top of page
La Victoire de Samothrace, Unknown, 190 BC

The first settlers in America

20000 BCE

The first humans to settle in America came from the North around 20,000 years ago.

It's thought that they crossed over from Asia through Beringia - a landmass that connected Siberia to Alaska.

By 8,000 BCE there were human settlements across all of the United States.

Particularly striking artefacts from this period include :
- spear points, basket strands and a pair of sandals found in Oregon (10,000 BCE)
- a painted bison skull in Oklahoma - the oldest painted object in North America (10,000 BCE)
- spear points found across the Southwest of the US pointing to a common culture (9000 BCE)

In California, a skeleton was found in the Channel Islands (11,000 BCE) and the oldest fishhooks in the US on Cedros island (9,000 BCE).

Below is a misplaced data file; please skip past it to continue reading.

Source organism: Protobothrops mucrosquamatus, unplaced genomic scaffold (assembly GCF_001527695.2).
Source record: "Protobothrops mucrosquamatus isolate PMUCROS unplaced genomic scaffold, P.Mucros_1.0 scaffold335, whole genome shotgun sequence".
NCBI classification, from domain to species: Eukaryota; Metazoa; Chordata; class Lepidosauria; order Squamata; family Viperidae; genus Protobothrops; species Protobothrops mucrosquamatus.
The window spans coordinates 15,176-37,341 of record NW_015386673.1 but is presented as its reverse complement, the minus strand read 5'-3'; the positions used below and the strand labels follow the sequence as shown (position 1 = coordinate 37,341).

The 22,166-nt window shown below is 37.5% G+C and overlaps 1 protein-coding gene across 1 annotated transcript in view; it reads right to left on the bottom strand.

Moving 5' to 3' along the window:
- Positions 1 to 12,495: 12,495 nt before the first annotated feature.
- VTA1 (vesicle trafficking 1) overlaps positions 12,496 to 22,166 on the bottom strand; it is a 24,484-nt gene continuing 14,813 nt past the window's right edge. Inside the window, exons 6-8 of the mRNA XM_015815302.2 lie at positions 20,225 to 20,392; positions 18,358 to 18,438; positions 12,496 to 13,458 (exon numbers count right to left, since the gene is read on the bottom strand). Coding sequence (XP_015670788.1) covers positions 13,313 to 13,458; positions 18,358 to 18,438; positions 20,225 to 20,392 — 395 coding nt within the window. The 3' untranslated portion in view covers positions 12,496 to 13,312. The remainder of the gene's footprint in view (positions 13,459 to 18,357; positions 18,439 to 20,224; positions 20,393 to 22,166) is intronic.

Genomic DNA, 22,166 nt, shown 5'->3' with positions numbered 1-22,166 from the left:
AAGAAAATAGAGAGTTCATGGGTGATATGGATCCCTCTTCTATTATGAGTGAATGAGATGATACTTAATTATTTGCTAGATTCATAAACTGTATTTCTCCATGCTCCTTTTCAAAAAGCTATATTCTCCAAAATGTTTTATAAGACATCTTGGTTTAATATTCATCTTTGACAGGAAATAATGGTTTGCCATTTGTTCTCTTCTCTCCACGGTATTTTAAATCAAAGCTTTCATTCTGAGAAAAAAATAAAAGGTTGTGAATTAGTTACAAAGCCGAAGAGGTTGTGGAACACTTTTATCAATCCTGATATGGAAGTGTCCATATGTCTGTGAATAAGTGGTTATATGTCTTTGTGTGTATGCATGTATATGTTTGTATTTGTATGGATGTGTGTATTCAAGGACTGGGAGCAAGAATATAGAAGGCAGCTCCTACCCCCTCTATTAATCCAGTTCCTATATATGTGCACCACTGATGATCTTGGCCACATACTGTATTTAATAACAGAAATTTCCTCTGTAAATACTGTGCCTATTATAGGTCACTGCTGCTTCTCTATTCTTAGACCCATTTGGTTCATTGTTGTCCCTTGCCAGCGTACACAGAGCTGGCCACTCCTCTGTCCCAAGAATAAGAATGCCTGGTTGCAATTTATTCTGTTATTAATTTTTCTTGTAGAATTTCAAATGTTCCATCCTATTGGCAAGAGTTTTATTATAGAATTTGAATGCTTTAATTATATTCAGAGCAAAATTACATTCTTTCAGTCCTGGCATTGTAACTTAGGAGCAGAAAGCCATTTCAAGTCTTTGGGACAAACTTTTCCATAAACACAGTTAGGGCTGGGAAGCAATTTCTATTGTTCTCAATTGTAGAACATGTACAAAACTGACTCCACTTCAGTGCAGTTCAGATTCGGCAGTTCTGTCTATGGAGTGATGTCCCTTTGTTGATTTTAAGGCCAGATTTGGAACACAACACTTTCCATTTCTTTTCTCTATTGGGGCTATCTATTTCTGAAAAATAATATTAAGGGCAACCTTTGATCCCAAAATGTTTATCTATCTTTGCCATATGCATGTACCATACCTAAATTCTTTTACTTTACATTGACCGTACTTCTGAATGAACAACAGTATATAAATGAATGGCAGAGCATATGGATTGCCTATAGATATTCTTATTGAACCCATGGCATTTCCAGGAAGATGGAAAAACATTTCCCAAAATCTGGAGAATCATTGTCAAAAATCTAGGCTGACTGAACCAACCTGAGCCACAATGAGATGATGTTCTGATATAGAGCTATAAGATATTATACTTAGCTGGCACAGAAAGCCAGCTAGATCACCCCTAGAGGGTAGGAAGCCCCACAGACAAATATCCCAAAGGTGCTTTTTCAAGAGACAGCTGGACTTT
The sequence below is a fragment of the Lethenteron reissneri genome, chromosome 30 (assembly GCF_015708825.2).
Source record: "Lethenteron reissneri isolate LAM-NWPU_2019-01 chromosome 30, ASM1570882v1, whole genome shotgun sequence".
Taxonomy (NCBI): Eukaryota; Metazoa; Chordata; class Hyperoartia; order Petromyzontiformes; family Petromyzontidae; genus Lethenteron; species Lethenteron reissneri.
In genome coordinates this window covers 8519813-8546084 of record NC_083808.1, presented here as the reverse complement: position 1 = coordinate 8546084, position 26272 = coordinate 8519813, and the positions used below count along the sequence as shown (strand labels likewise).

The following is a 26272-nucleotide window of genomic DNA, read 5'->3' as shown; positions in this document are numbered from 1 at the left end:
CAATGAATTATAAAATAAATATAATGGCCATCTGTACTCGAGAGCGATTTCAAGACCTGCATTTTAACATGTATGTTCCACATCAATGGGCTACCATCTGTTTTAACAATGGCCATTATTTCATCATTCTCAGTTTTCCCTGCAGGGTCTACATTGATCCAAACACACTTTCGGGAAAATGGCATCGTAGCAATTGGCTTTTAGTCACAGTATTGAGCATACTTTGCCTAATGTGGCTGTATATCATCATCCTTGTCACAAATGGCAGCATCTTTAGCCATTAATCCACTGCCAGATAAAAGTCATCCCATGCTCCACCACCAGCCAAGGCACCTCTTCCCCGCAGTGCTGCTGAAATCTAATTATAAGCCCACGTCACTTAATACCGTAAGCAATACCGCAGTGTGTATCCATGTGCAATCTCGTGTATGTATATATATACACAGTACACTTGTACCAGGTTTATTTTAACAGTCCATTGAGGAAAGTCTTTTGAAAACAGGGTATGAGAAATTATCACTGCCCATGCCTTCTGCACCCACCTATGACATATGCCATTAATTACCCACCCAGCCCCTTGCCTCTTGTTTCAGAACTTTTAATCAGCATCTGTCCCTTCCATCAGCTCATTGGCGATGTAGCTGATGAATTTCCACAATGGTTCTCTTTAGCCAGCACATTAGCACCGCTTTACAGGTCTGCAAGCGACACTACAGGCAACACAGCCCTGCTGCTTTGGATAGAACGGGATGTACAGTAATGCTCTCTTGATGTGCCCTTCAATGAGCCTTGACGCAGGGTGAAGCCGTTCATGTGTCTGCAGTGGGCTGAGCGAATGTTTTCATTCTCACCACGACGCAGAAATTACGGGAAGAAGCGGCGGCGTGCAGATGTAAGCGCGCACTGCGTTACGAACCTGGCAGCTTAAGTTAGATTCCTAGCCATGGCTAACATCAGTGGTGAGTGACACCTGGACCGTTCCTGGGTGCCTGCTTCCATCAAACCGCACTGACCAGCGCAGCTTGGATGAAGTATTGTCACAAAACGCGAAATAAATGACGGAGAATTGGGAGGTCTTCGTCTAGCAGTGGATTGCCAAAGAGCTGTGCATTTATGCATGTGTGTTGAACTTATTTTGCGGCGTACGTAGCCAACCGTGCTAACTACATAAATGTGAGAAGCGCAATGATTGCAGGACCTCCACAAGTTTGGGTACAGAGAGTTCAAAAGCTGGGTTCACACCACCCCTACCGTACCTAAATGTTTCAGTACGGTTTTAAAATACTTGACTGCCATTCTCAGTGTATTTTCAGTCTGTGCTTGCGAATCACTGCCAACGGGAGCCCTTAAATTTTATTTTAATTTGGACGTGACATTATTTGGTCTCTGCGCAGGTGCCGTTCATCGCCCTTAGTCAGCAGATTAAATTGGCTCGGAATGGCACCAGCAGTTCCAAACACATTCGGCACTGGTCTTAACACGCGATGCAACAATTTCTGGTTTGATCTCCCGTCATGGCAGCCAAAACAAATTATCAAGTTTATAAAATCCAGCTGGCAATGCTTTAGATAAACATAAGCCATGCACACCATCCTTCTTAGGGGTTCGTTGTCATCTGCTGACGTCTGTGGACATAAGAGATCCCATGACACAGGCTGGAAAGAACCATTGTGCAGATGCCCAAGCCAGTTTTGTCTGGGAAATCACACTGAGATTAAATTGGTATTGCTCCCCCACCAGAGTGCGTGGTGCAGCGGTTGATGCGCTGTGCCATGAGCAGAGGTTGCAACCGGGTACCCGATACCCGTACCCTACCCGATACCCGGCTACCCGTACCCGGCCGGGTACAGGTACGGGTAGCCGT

Humans at the time were highly mobile, hunting big game like mammoths, bisons, mastodons, and traveled in small groups of 20-50, tracking game and fresh water sources.

The painted skull of Oklahoma was found on the site of the killing of 30 bisons - a particularly remarkable feat when you think that humans only had knives and spears.

In 7000 BCE, however, global warming and hunting led to the extinction of many large animals that humans had relied on.

Humans had to adapt.

They turned to small game like rabbits, deer and antelope, which they complemented with nuts, seeds, fruit, fish... and began to store surpluses in baskets.

The Southwest of the US saw the development of the 3 major archeological cultures - the Ancestral Pueblo, the Hohokam and the Mogollon.

Some of their sites are still visible today, like the UNESCO Wold Heritage Sites of Chaco Canyon and Mesa Verde.